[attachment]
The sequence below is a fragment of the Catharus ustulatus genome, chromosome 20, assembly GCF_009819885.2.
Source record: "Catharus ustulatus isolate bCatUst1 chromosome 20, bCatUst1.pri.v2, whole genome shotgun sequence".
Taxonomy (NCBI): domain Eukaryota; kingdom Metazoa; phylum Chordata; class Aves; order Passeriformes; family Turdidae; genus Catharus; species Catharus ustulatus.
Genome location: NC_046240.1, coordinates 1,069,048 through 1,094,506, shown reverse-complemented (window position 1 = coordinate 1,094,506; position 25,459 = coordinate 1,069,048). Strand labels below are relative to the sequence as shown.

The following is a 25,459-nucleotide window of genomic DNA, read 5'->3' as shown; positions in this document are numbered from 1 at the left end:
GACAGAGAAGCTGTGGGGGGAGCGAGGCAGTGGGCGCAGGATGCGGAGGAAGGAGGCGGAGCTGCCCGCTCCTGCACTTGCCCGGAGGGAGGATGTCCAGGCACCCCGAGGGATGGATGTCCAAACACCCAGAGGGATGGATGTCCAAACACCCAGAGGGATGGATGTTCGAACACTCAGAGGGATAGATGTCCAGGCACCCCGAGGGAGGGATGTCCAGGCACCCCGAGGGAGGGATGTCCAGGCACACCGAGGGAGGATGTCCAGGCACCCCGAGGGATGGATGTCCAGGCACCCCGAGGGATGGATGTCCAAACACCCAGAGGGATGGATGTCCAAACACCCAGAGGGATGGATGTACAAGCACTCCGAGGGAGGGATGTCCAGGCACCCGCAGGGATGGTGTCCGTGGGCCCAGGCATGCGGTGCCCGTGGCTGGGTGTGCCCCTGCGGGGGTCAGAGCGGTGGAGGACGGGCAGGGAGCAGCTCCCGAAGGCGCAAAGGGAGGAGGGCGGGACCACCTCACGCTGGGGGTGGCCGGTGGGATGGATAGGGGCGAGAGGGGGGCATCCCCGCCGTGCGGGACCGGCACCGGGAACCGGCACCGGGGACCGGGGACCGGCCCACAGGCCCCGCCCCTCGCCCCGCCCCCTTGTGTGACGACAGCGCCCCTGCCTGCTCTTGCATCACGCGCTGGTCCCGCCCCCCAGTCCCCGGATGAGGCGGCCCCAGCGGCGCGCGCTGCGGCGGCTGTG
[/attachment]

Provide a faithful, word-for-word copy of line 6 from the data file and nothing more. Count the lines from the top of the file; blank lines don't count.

GACAGAGAAGCTGTGGGGGGAGCGAGGCAGTGGGCGCAGGATGCGGAGGAAGGAGGCGGAGCTGCCCGCTCCTGCACTTGCCCGGAGGGAGGATGTCCAGGCACCCCGAGGGATGGATGTCCAAACACCCAGAGGGATGGATGTCCAAACACCCAGAGGGATGGATGTTCGAACACTCAGAGGGATAGATGTCCAGGCACCCCGAGGGAGGGATGTCCAGGCACCCCGAGGGAGGGATGTCCAGGCACACCGAGGGAGGATGTCCAGGCACCCCGAGGGATGGATGTCCAGGCACCCCGAGGGATGGATGTCCAAACACCCAGAGGGATGGATGTCCAAACACCCAGAGGGATGGATGTACAAGCACTCCGAGGGAGGGATGTCCAGGCACCCGCAGGGATGGTGTCCGTGGGCCCAGGCATGCGGTGCCCGTGGCTGGGTGTGCCCCTGCGGGGGTCAGAGCGGTGGAGGACGGGCAGGGAGCAGCTCCCGAAGGCGCAAAGGGAGGAGGGCGGGACCACCTCACGCTGGGGGTGGCCGGTGGGATGGATAGGGGCGAGAGGGGGGCATCCCCGCCGTGCGGGACCGGCACCGGGAACCGGCACCGGGGACCGGGGACCGGCCCACAGGCCCCGCCCCTCGCCCCGCCCCCTTGTGTGACGACAGCGCCCCTGCCTGCTCTTGCATCACGCGCTGGTCCCGCCCCCCAGTCCCCGGATGAGGCGGCCCCAGCGGCGCGCGCTGCGGCGGCTGTG